Wichmann, Siegfried, and Mary Whittall. Japonisme : the Japanese Influence on Western Art Since 1858. London: Thames and Hudson, 1985.
This book gives an authoritative treatment to a significant phase in the history of decorative arts. The impact that Japan had on the western art was as cataclysmic and immediate as the influence of the western culture on the Japanese way of life. The authors present that after the end of the 200 year isolation of Japan for the rest of the world when Commodore Perry opened its door in 1858, there was transference of information. Information from the meticulous Japanese tradition of metalwork, ceramics, printmaking, architecture and painting were available to the west. This brought about electrifying new ideas of design, composition and color. The authors of the book adduce evidence of the great influence the Japanese art has had on European architecture. For instance, the celebrated painting by Whistler, Monet, Degas and Van Gogh, prints by Toulouse-Lautrec, lacquered hair combs or art nouveau glass vases that are all iconic pieces of art in the contemporary world have all been influenced by Japanese art.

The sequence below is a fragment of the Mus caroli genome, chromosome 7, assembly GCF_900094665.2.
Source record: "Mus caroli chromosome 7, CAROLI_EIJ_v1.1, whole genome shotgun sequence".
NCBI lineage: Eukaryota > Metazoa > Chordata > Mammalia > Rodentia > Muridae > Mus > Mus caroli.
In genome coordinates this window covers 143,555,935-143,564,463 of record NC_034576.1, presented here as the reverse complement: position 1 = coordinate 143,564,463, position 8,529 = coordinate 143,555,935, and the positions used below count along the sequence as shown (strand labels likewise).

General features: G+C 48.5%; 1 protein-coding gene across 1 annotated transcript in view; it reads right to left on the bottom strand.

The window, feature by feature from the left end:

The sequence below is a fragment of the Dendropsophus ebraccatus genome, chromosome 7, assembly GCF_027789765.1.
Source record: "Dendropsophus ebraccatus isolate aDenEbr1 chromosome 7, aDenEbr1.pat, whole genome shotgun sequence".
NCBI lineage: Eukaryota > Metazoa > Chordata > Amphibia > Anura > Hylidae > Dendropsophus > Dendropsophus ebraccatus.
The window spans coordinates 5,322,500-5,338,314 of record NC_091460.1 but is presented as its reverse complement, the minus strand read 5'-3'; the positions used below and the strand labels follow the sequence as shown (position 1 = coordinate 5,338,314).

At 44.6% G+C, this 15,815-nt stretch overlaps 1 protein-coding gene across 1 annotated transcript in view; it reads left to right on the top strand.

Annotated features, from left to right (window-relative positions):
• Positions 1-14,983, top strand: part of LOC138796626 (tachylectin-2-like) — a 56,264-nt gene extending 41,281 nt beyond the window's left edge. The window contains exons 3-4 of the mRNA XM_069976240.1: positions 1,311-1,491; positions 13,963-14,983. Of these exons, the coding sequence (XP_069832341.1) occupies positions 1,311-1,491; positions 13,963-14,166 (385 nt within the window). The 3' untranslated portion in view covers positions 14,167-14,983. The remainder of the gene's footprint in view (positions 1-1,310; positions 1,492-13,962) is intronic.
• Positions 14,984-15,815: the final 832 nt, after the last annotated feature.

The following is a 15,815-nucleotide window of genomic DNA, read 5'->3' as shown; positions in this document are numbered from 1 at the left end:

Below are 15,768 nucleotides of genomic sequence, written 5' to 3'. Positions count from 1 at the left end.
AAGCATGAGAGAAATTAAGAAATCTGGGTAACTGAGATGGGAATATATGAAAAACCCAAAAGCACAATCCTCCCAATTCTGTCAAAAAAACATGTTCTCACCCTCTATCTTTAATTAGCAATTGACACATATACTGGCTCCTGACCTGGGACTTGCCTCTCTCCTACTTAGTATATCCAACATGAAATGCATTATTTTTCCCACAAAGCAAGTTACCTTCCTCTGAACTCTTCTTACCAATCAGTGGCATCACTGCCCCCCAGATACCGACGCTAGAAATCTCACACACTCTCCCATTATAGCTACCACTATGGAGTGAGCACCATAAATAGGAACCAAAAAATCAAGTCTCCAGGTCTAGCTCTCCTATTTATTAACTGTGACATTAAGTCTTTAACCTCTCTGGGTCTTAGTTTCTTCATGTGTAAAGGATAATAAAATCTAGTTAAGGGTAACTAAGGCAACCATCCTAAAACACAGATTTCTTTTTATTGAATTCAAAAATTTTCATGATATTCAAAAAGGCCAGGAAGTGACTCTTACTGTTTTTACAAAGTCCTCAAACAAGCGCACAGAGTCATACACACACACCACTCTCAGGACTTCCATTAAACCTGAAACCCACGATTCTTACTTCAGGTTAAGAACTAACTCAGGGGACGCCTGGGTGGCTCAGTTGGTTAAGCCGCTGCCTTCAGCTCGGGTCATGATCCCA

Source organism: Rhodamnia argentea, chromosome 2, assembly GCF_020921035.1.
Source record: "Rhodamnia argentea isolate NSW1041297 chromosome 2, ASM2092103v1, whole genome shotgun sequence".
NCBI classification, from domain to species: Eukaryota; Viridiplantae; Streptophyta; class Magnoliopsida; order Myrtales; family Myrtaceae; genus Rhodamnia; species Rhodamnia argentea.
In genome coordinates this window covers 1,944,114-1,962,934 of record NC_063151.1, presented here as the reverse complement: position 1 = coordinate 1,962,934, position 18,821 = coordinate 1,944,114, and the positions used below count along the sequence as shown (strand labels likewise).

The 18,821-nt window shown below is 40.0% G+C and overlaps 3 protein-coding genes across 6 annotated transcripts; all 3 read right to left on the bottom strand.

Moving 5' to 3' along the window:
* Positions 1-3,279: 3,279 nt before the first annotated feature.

Dalby, Liza Crihfield. Kimono: Fashioning Culture. London: Vintage, 2001.
The book is lavishly illustrated and beautifully articulated. The author of the book maps out the history of the Japanese art; Kimono. The book explores the social significance of the aesthetics, uses and designs of kimono. In order to effectively do this, the author of the book delves into the world of Geisha who were the last wearers of the kimono. This gives a lush history of the people that personified the kimono. This is important to my research because it gives me a sneak preview of the ways of life of the Geisha. It helps me fathom why they held this type of art in high esteem. It helps me appreciate the extent to which art can influence one’s culture. The kimono is the national attire and garment of Japan. By reading the book, I am able to decipher why the stylized and deeply colorful kimono is core to the hearts of the Japanese. The garment does not only tell us about the Japanese taste, fashion and design but also reveals a lot about the soul of Japan.